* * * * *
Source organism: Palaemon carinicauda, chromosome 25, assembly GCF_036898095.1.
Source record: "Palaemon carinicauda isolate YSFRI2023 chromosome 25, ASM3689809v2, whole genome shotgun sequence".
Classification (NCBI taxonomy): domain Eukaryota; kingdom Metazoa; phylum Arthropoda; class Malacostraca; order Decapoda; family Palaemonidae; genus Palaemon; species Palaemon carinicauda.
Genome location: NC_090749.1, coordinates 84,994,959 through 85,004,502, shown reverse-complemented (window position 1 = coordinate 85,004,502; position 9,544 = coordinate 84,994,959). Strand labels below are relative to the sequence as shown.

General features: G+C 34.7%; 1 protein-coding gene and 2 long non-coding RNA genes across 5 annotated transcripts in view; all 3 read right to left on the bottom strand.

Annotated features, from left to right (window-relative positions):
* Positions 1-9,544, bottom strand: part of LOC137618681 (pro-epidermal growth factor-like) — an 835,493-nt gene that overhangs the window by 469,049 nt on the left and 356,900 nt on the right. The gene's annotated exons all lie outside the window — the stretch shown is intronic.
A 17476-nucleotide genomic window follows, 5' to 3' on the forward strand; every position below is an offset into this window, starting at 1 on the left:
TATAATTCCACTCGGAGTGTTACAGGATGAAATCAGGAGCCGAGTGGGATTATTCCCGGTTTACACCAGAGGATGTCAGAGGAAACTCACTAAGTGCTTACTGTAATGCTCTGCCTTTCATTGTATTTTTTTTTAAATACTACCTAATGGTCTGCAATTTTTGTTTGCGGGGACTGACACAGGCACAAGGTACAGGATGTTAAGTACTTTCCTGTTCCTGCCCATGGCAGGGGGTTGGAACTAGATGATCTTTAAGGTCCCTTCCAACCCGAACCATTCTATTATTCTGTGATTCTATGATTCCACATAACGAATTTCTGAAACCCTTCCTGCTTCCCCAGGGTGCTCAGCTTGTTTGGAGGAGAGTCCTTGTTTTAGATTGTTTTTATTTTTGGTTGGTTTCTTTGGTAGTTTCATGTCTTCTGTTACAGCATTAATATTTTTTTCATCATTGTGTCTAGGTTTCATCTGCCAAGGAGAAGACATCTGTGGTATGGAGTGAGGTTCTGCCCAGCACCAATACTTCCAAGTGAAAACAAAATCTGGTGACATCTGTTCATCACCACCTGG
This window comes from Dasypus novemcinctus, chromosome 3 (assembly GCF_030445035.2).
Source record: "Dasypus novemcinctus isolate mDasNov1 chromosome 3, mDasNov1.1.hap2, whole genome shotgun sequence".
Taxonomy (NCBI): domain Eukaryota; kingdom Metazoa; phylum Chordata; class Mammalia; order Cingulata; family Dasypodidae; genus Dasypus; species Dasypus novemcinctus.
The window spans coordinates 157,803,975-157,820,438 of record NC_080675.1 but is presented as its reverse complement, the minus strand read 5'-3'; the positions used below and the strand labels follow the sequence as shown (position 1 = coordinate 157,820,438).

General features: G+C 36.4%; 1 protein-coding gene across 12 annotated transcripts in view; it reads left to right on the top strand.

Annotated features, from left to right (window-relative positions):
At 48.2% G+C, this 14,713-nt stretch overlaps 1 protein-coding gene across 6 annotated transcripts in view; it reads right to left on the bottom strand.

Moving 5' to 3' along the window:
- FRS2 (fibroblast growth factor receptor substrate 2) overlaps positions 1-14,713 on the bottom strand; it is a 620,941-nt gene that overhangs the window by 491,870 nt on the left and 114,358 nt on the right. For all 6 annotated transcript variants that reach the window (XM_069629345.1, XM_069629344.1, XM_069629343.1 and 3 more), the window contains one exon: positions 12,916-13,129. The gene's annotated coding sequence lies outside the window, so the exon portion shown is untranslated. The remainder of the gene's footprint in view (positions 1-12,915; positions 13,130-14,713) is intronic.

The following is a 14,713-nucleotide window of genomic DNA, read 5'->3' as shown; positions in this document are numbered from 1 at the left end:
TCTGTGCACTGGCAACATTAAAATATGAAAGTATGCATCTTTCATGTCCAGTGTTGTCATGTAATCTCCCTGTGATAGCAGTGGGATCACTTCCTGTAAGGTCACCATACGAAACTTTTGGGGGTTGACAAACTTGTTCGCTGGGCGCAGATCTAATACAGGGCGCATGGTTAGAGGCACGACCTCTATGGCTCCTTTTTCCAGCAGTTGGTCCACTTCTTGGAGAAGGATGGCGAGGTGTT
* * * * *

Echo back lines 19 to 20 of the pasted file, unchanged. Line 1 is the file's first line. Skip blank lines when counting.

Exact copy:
The following is a 14,713-nucleotide window of genomic DNA, read 5'->3' as shown; positions in this document are numbered from 1 at the left end:
TCTGTGCACTGGCAACATTAAAATATGAAAGTATGCATCTTTCATGTCCAGTGTTGTCATGTAATCTCCCTGTGATAGCAGTGGGATCACTTCCTGTAAGGTCACCATACGAAACTTTTGGGGGTTGACAAACTTGTTCGCTGGGCGCAGATCTAATACAGGGCGCATGGTTAGAGGCACGACCTCTATGGCTCCTTTTTCCAGCAGTTGGTCCACTTCTTGGAGAAGGATGGCGAGGTGTT